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The painful knee in childhood: Treatment, symptoms, advice and help


It is imperative when a child presents with a painful knee to exclude any disease or injury at the hip which may present with referred pain at the knee. Cartilage tears and ligament injuries are relatively rare in childhood, this more usually occurs in sporting teenagers and young adults. The commonest afflictions in childhood usually affect the kneecap and the most common of these is chondrom-lacia patellai, this most commonly presents in teenage girls who maybe slightly knock kneed. The patient may present with pain over the back of the kneecap which may be worse by stair climbing or prolonged sitting and may complain of the knee giving way and swelling.

Restricted activity and specific physiotherapy exercises to strengthen the muscles pulling the kneecap over the medial aspect of the knee are recommended. On rare occasions an operation may be indicated to realign the patella tendon.

Osteochondritis Dissecans

This condition generally affects young teenage boys and maybe associated with sporting activity or injury. Usually the patient presents with pain or swelling in the knee which may be associated with giving way or inability to fully straighten the knee. Diagnosis is usually made by either performing plain radiographs of the knee or more detailed scanning including MRI or CT scans. The essential lesion if detachment of a small piece of bone or cartilage from the medial aspect of the femoral joint. If the condition is noted early avoidance of excessive activity and in some cases drilling of the affected fragment can prevent further deterioration. In late cases the fragment may already have detached in which case this is usually removed arthoscopically to prevent further damage within the knee. In severe cases large fragments of bone and cartilage are lost and this may lead to early arthritis.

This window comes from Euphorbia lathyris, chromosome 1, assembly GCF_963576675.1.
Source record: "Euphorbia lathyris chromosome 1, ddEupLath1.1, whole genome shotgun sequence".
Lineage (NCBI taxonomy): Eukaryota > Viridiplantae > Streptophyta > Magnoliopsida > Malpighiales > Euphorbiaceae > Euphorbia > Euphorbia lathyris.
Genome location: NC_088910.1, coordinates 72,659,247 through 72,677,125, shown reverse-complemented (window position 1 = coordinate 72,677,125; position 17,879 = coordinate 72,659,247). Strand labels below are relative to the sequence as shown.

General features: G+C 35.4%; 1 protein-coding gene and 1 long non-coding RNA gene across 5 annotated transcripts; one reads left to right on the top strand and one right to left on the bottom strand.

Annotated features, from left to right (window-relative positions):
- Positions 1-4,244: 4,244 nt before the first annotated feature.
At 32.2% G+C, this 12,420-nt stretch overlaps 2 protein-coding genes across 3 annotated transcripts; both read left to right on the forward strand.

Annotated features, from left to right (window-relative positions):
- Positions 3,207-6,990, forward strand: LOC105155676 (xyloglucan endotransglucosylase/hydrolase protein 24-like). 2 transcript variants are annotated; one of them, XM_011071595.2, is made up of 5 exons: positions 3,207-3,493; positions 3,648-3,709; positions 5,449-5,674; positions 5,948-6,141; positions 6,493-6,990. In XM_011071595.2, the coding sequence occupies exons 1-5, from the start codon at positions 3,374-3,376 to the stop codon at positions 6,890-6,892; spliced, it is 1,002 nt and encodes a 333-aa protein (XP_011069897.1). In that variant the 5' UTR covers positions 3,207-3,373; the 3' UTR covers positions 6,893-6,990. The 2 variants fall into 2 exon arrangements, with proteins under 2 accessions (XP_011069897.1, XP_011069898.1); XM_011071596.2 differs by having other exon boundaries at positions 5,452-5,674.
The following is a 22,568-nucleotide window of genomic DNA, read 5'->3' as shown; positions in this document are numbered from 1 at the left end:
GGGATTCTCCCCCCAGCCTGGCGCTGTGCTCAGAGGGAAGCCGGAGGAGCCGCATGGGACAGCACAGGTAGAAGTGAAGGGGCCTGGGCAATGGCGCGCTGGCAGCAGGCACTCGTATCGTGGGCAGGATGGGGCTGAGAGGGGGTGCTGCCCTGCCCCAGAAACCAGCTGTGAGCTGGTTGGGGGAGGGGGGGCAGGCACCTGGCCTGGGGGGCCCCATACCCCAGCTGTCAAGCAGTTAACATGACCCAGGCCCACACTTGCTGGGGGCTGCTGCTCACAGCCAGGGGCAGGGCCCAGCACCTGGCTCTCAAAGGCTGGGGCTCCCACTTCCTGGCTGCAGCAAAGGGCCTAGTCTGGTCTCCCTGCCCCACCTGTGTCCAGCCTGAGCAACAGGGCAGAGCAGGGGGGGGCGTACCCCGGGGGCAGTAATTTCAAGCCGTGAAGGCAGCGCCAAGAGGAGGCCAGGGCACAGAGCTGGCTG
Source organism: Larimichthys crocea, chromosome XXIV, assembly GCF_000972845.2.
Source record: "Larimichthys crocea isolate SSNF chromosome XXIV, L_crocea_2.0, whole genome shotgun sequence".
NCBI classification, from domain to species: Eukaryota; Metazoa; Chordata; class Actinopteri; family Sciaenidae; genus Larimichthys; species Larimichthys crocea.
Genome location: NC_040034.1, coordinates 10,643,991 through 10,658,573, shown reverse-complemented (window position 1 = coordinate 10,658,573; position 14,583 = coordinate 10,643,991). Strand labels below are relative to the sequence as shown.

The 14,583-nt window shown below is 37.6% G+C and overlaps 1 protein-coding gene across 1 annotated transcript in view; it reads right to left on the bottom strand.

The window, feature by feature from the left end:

Osgood-Schlatter's Disease 

This disease occurs in young adolescence and is characterized by the presence of a painful swollen area at the attachment of the patella tendon on the tibia. The cause is usually repetitive stretching of the fibres of the patella tendon tot he bone during repeated activity at a time when the upper tibia is growing. Patients are advised to desist from sporting activity especially those activities which involve repetitive flexion and extension of the knee. Physiotherapy can be helpful and in severe cases the application of a plaster of Paris cylinder may be required. Surgical treatment is extremely rare and his condition does not generally continue after teenage years, although occasionally young adults are affected by the complications of having suffered this problem in their teenage years.